Shop-Made Barrel / AR-15 Barrel Extension Wrench

A multi-purpose wrench, suitable for installing AR-15 barrel extensions

Wrenches for installing AR-15 barrel extensions are extremely specialized, and ridiculously expensive.  The wrench described here is suitable for torquing the barrel extension to the 140 ft/lb specification, and will also work for grabbing 1″ barrels as well.

I started by cutting out a couple of pieces of 3/4″ thick material.  The dimensions aren’t critical as long as there’s room for the holes – my wrench is about 4″ long, and that’s a good dimension.  The blocks should also be at least 3/4″ wide.  Square the two up so they are uniform in size and have smooth, flat surfaces.

blocks squared up

1/2″ in from each end drill #7 holes.  Repeat for the second piece.  On one piece, open the holes to 1/4″ and counterbore for socket-head cap screws.  On the other piece, tap the holes 1/4″-20.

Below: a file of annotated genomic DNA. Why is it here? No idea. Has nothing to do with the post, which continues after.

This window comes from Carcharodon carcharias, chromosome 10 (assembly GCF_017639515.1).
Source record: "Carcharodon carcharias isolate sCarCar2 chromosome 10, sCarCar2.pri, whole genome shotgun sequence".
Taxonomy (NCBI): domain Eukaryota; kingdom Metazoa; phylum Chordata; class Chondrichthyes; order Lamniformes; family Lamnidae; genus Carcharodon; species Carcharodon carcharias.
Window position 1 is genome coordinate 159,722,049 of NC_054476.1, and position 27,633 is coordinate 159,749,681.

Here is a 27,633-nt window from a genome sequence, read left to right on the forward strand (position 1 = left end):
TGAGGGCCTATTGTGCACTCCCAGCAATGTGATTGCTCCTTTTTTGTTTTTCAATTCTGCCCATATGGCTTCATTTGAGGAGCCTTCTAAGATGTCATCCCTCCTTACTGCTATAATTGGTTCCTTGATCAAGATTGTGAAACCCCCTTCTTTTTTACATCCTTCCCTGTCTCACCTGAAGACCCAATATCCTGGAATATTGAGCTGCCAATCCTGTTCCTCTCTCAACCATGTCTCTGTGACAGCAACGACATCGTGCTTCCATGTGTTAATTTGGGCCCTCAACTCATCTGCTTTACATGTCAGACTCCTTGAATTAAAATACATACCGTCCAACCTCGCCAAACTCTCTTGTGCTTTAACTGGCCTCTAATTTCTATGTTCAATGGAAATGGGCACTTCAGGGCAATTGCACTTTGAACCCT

Drilled and tapped wrench halves

You should now be able to connect the two halves with some 1/4″-20 Socket Head Cap Screws (SHCS).

Screwing the halves together

Now layout positions for two holes – a square hole for the torque wrench, and a round hole for the barrel or barrel extension.  Keep at least 3/4″ away from the screw holes.

Halves with hole locations marked

Now to make the square hole.  Simply take a wrench half, and lock it in the mill vise while holding it at a 45° angle.

Mill setup for cutting the square hole (one half at a time).

Now eyeball the bottom of an endmill even with the line scribed on the block and start cutting.  For a 1/2″ drive wrench you want to go a little over 1/2″ in the X direction.

Cutting the square hole

Properly done, the wrench halves should form a square hole when complete.

Completed square drive hole

The next step is to bore a 1″ hole.  Bolt the two halves together and bore both sides at one time.  This can be done on the mill, with a 1″ endmill or a boring head, or done in the lathe if you have a 4-jaw chuck.

The extension hole (1" diameter) bored on the lathe

With the hole bored, the wrench is complete.

Completed wrench

To use, I place some paper shims made from index cards in the 1″ hole.  I cover these with rosin, moisten the rosin, and clamp the assembly to the barrel or barrel extension.  Between the stiction of the rosin and the clamping force of the screws, this wrench really holds.

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